13 December – Listen

Busking with Bach, Ophelia Redpath, http://www.opheliaredpath.co.uk/

Busking with Bach, Ophelia Redpath, http://www.opheliaredpath.co.uk/

Listen.  What do you hear?  What is the anthem of December?

How does this writing prompt advent calendar work?
This entry was posted in Music and art, Writing, Writing Prompt Advent Calendar 2013. Bookmark the permalink.

7 Responses to 13 December – Listen

  1. Addie says:

    As you know, your Grandpa spent at least 30 summers as an usher at Tanglewood (summer home of the Boston Symphony),. He loved Beethoven, liked Brahms, but wasn’t particularly fond of the 3rd of the 3 B’s, BACH. I never paid much attention to Bach when attending a concert that had his works featured. However, when David and you took up the cello, Bach became a presence in my life as well, as an avid listener – the cello suites and eventually his violin and piano music. I remember asking Joseph (son of my friend Ginny A) and a very gifted pianist at a young age if he liked Bach – the usual answer was “not really” or “not yet”. Then late in high school, he told me “now I like Bach – he’s remarkable”. I was happy he had embraced Bach.
    A few years ago I was in Weimar Germany. After visiting the Goethe house, I took a short train trip to Eisenach where Bach was born and was Choirmaster of the local church, following generations of his ancestors in that position. Visited the museum in his honor and the church. Also visited the Thomaskirche in Leipzig and his simple grave……only engraved “Johann Sebastian Bach”.
    Thanks to you and David and my childhood friend Janet who loved his vocal music and the cantatas (and whose cello is now part of Tasha’s life)!!! I have many Bach selections on my iPad, so I can listen while I travel!! Now I must go and put a Cello Suite on my CD player.

    • Melissa says:

      I’m glad you wrote about Bach, mom. Today was a sort of a blah day, and on the way to the store I realized I hadn’t heard any music yet today. I turned on the radio, and knew immediately I was hearing Bach. Turned out it was CPE Bach, then followed by JS Bach, but both brightened the day. I like that story about Joe. I don’t remember ever disliking Bach, but I think, with time, I like him more and more (JS, that is).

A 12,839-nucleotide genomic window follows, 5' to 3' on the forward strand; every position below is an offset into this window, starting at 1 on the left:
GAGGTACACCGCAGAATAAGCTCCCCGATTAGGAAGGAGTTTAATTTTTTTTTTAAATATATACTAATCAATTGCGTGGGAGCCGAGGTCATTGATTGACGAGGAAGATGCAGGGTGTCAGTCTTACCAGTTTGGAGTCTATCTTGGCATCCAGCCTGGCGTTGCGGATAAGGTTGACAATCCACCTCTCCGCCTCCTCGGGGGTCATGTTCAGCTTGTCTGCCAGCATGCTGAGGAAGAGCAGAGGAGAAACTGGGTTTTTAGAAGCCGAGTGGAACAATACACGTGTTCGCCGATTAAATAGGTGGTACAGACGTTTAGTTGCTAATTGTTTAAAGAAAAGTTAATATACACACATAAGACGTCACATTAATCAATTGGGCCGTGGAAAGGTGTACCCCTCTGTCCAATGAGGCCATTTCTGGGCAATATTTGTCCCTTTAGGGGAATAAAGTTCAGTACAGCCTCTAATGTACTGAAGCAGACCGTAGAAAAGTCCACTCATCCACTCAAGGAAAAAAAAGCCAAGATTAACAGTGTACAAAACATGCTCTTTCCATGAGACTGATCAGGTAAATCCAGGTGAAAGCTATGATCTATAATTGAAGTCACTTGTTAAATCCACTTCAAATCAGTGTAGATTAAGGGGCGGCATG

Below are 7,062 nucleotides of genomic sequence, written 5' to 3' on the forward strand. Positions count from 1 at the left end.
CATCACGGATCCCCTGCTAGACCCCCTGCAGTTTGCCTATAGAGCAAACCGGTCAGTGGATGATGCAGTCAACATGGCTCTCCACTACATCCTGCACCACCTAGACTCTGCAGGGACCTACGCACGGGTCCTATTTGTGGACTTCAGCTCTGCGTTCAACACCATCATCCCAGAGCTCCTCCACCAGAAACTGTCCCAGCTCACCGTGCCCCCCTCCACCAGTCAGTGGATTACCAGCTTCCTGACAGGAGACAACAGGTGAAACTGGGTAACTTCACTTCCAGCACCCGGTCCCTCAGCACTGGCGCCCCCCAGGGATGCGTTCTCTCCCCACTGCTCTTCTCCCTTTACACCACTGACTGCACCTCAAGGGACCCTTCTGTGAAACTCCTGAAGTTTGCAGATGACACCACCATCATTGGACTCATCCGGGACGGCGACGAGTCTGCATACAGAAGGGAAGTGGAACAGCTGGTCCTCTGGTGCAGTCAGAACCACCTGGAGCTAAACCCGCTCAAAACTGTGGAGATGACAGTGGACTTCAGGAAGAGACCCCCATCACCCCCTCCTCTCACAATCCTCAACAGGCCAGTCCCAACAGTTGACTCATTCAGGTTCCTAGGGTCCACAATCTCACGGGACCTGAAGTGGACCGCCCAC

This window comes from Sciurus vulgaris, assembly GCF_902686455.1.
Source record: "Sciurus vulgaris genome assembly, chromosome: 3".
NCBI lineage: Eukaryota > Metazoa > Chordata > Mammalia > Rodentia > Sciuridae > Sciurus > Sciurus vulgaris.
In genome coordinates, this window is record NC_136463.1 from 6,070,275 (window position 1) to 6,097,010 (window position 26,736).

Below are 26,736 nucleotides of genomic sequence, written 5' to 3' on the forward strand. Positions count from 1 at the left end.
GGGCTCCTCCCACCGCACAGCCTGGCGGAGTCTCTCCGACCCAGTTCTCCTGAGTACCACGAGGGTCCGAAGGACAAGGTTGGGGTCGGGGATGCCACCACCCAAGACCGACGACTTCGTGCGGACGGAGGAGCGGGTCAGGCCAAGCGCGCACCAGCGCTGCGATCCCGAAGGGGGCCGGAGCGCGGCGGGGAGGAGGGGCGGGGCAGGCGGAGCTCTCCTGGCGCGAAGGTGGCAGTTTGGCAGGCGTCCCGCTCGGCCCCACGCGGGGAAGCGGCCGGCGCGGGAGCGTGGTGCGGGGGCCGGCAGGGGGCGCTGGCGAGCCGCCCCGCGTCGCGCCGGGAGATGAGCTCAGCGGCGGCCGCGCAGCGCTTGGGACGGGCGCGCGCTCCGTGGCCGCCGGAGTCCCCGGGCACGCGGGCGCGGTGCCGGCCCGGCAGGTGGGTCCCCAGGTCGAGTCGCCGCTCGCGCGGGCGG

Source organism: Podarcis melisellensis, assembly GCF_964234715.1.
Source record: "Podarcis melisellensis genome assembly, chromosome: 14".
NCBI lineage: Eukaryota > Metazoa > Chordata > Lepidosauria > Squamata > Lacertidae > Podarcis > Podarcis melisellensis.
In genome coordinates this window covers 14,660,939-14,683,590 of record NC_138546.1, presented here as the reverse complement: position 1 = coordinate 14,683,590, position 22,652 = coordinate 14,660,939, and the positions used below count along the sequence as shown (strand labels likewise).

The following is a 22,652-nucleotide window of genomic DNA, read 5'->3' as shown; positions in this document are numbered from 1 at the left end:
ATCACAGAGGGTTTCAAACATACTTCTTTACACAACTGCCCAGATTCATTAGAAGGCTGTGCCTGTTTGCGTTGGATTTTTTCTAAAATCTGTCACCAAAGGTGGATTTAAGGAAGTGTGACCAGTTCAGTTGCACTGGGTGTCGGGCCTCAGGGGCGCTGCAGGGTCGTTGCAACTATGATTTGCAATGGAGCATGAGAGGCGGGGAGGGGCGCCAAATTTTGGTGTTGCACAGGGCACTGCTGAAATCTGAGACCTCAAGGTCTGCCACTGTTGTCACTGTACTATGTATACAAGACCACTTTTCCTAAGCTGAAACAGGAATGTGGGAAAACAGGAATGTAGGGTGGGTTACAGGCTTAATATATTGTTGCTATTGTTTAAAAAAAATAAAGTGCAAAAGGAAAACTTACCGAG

2. Melissa says:

    By coincidence, today turned out to be a day filled with music – first helping my kids with their instruments, I got to hear my son puzzle out a new piece for his trumpet and later I helped my daughter practice a piece on her violin for a little recital tomorrow. She’s been quite nervous because it will be the first time she plays in front of a group. So I asked my dear violist friend who is a superb musician for some words of advice to tell my daughter. Along with some good tips for nerves, she said ‘most of all remember that music always makes people happy, so when you play them a song it’s like giving them a present– they are so happy to receive it.’ The evening was filled with the sounds of Britten’s Peter Grimes for me (rehearsal for a concert on Sunday) and a wild disco for the kids and my husband (at a Christmas party for his work). When I created the prompt, thought I was going to write that the sound of December is that of wind through dry leaves and reeds and thatch. But what I heard blowing past my ears today was a soundscape of music across styles, centuries, and voices.

  3. Jill says:

    Today was not a typical day for me. I was busy preparing for visitors, and didn’t have much time to listen. My answer is therefore more general and based on previous experience. Here in central North Carolina, the anthem of December starts with the sparse calls of a few crickets that have survived the first frost. White-throated sparrows chime in with clear, melancholy notes, and flocks of grackles intermittently add their mechanical sound-texture. The ringing bell of a Salvation Army volunteer fades in and continues through the inevitable Christmas carols. At first, these holiday songs are just the pre-recorded versions played on the sound systems in stores (a different annoying one of which gets stuck in my head each year), but then the sound shifts to that of a small, live group of carolers. This segment ends with Silent Night as sung by candlelight a congregation at a Christmas Eve service; I hear most prominently the harmony that I am playing on the cello. The anthem of December then finishes with the sounds of conversation and laughter of family gathered together and, on the last beat, a cheerful cry of “Happy New Year!”

  4. Marie says:

    I love imagining you as the persin in this photo, Melissa. Alive with the music of the cello.

    The sounds of the day: the jets if the washing machine at 5:30 am. I love that delayed wash setting that can get the wash going even before I get up. Than that happy tune when the laundry is done.

    The laugh and conversation of neighbors as we gather for a party. An intimate gathering, seven of us. Glasses clinking. Forks clattering on plates.

    The sound of the squeegee pushing water out of the garage, snow from the car wheels that melted even though it is freezing.

    And silence. Rest. The sound of quiet, awake rest.

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